Problem solving: the ability to use cognitive processing in order find a solution to a difficult question or situation by searching for the truth. Problem solving may include mathematical or systematic operations and can be a gauge of an individual's critical thinking skills. While searching for the truth we use deep thought, work through details of a problem to reach a solution.
Critical thinking: Critical thinking is the intellectually disciplined process of actively and skillfully conceptualizing, applying, analyzing, synthesizing, and/or evaluating information gathered from, or generated by, observation, experience, reflection, reasoning, or communication, as a guide to belief and action. As a result of this process we get closer to the truth.
Digital expert: a person with special knowledge or ability who performs skillfully the digital tools and media. While using the digital media we develop our imagination and can express our thoughts without limits.
Global awareness: a conceptual understanding based upon an applicable knowledge of global and cultural perspectives. The understanding of concepts that impact the world encompasses, but is not limited to, environmental, social, cultural, political, and economic relations. This understanding reflects our imagination. Our perception becomes wide open and we can imagine behind the physical boarders.
Creativity: the ability to transcend traditional ideas, rules, patters, relationships, and to create meaningful new ideas, the ability to make new things or think of new ideas, forms, methods, interpretations, while using the digital media. The ability to make new things or think of new ideas, combining the global awareness and the digital options.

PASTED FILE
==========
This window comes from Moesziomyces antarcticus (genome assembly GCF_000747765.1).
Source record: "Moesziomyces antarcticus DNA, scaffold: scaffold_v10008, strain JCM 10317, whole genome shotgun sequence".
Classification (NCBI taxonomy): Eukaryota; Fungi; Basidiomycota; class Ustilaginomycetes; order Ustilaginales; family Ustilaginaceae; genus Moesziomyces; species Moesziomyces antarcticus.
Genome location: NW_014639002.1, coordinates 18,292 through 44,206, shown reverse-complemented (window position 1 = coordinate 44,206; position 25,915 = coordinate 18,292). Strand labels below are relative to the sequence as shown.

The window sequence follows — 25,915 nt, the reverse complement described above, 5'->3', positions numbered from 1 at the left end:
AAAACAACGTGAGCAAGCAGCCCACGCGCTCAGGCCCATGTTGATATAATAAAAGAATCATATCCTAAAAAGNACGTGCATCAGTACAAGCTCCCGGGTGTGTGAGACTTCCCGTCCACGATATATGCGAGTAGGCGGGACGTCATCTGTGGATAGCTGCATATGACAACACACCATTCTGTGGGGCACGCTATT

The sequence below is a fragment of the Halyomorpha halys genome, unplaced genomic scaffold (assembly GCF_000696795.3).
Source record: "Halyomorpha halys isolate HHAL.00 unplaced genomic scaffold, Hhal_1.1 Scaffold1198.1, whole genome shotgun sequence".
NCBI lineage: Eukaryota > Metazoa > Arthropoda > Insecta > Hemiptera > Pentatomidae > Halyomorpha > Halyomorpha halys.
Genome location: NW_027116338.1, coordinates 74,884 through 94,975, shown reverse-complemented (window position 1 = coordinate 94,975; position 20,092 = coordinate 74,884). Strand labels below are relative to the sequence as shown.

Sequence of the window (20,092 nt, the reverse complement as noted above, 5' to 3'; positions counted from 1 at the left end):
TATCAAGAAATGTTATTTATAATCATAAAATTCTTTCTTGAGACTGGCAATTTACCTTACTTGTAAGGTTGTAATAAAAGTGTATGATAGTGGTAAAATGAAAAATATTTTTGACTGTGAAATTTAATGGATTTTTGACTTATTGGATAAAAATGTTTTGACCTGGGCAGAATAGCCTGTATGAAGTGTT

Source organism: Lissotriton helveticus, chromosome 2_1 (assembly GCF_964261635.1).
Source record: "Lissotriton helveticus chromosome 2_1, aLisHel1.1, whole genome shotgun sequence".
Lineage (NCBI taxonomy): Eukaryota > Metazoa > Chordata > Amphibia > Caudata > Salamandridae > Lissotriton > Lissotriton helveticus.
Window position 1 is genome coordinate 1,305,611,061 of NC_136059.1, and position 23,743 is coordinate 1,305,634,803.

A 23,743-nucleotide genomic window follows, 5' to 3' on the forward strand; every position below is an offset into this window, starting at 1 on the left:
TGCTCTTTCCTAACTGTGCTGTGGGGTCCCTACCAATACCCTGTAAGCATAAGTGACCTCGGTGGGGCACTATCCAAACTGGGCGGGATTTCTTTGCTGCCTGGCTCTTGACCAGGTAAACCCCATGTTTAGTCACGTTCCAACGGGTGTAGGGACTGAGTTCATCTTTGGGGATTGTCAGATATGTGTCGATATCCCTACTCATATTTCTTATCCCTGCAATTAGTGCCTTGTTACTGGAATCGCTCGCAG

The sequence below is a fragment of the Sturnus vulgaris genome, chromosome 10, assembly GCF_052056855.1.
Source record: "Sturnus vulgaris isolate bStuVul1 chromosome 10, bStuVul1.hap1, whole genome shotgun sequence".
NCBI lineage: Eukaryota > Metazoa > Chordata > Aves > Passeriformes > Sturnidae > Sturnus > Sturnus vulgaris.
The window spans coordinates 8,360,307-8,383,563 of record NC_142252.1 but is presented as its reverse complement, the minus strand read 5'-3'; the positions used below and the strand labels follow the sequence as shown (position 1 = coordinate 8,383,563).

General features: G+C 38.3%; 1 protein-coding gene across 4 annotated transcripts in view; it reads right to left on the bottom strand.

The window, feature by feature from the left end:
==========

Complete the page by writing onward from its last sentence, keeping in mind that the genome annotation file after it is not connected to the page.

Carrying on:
Communication: the process of using words, sounds, signs, or behaviors to express or exchange moral values or to express your ideas, thoughts, feelings, to someone else. Respect the other based on a moral code.
Collaboration: to work with another person or group in order to achieve or do something, to work jointly with others or together especially in an intellectual endeavor. Influence others morality as a role model. Respect honestly each other by recognizing the differences and commonalities among people from which they can begin to understand each other, respect it, and be tolerated.
According to the TIM model we have to teach each skill or ability alone, and then combined all of them together. Only the combination will lead them to success. The projects teach students how to make a stable product, use tools, think about the needs of another, solve challenges, overcome setbacks and stay motivated on a long-term problem. The projects also teach students to build on the ideas of others, vet sources, generate questions, deeply analyze topics, and think creatively and analytically.
Other qualities of great design learning educators include being open and curiosity, the ability to question beyond the facts, a positive attitude, high energy levels, and excitement about interdisciplinary approaches.
The combination between the Design Thinking and the TIM model: Truth, Imagination, Morality, leads Design Thinking to Thoughts Design.